We made all the signage from wood – painted and stenciled.  The obstacles consisted of groves of trees and other natural effects. I remember having a donkey in a pen.  The rule preventing using real animals came into effect shortly after. Construction was very simple and crude.  But then carriages were often antiques.  This was long before specially  made competition carriages even existed.  Driving through the Flint River was considered an obstacle.

The hazard area had to be marked – called a hazard zone. Competitors were allowed to enter and exit from anywhere. It really kept the hazard judges on their toes – especially if any part of the turnout crossed the line before they had finished going through all the gates.

The parties back then were much fancier affairs.  Coats and ties were required by the men, and dresses for the ladies.  They were usually held at a hotel or restaurant.  I also remember being much younger then and having three people staying in our home, having a party on Friday night (doing all the cooking and cleaning too) as well as being the secretary!

When I look back at 30 years of Metamora, I remember hundreds – of competitors, and the many officials who came over the years. One – Kirsten Brunner – is the only one who has been to all 30 events!  The event has been held at 3 different farms, each providing its own flavor and challenges.

Happy 30th Anniversayr Metamora!



Marathon at Elk Creek 2014

Paul Grippa at the water obstacle

Paul Grippa at the water obstacle

Driving and walking along the Elk Creek course, I really enjoyed seeing all the wildflowers in bloom – clover, wild roses, honeysuckle.  Not only do they look lovely, they smell beautiful as well.

Another lovely day today.  A little warmer than yesterday, but still with a little breeze.  I was able to get out and take a few pictures.  Simon Rosenman the TD was nice enough to let me ride with him in his gator as he made his rounds.  I stayed for a while in the area between Obstacle 1 and Obstacle 5 (I think) the water.

Beverly Patrick storms through the water obstacle

Beverly Patrick storms through the water obstacle

I have to mention that the score runners here were outstanding.  There were 3 of them and that means that they kept the score sheets coming in at a very regular pace – not in big piles as is often the case.  Much appreciated, especially at the end.

Chet Halka in Obstacle 1

Chet Halka in Obstacle 1

A couple of drivers withdrew, there were a couple of eliminations, and corrected courses.  Jeff McCarthy is here and flying his drone around to the interest of all.

Dan Rosenthal and his Dartmoor Pair at the water obstacle

Dan Rosenthal and his Dartmoor Pair at the water obstacle

Cynthia Doll

Cynthia Doll

The competitors’ party was fun.  Everyone crowded around the TV that Mary Mott Kocsis had set up to watch the Belmont.  All were disappointed that California Chrome was unable to win the Triple Crown, but it was great to have the opportunity to watch the race while at the competition.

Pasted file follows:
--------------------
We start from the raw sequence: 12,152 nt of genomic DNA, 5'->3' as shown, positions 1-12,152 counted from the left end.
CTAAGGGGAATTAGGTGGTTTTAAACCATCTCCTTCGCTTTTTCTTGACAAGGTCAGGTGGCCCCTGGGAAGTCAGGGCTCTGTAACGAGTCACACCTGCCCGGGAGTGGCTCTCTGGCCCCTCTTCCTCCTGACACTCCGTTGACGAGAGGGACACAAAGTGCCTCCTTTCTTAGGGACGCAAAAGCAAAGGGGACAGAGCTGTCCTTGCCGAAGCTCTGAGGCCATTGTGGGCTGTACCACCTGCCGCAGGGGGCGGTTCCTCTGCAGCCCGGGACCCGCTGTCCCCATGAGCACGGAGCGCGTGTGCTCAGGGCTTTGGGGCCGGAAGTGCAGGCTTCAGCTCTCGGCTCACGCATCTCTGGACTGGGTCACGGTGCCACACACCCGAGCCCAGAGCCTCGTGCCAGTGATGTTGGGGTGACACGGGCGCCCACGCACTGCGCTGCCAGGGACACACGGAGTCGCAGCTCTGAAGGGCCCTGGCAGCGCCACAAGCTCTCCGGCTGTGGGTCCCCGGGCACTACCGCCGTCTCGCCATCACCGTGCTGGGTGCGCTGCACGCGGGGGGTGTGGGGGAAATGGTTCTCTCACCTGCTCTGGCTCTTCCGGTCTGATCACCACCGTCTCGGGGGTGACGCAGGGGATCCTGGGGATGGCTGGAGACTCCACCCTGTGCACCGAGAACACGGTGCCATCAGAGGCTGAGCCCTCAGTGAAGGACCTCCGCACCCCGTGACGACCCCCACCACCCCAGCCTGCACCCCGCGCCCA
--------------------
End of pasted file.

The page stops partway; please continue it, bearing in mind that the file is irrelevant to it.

Mary Mott also made sure everyone was well fed again today, even my dog Pumpkin, who was the recipient of a lot of turkey from a sandwich that had to be converted to a veggie.

Bev Lesher passed the hat and asked for donations to go toward building a new obstacle for Elk Creek next year.  Many of these obstacles were built many years ago for Fair Hill International, when Lana Wright was running things.

For those who have been in this game a while, Chandler Irwin was on site to watch his granddaughter Brooke Tadlock drive the marathon today.  Her mother Susie Tadlock, was her navigator.

Dressage and cones at Elk Creek

Two dressage warm up arenas are set up on the stone dust arena. Scoreboards are located at the stabling area and over at the competition area.

Richard is scoring in Bev Lesher’s carriage trailer, which is equipped with a fridge, microwave, coffee maker, not to mention those non-essentials for scoring – harness, carriage poles, and cleaning supplies. Although, who knows, we might find a need for the cleaning supplies. The trailer has good ventilation and shade. And we can see the cones course from here.   All the drivers come by us and stop on their way to dressage to have their wheels measured under the shade of a sycamore tree. A couple even set up a table and had a picnic lunch next to the wheel measuring area.


Paul and Maureen Grippa and their pair of Arabo-Friesians

Paul and Maureen Grippa and their pair of Arabo-Friesians

Some really nice dressage tests were driven today, just from looking at the scores. And some really beautiful turnouts were presented.

Brooke Tadlock and her new New Heritage Farm carriage.

Brooke Tadlock and her new New Heritage Farm carriage.

Yesterday I posted photos of 6 obstacles, and then found out that there were 7. Somehow we must have driven by without seeing it. It is in the trees and quite dark, so I’m not going to take a picture.

Tracey Morgan and Gaylen Snowbunny get their carriage wheels measured.

Tracey Morgan and Gaylen Snowbunny get their carriage wheels measured.

Mary Mott Kocsis, who is usually driving her pony Stanley at the Advanced level, is in charge of volunteers here. She is racing around in her Kawasaki making sure everyone is well fed and watered.

Dewayne Pash, an attractive gentleman's turnout.

Dewayne Pash, an attractive gentleman’s turnout.

After the competition today, a TV is supposed to be set up in the tent so we can all watch the Belmont race, followed by the competitors’ party.  More tomorrow!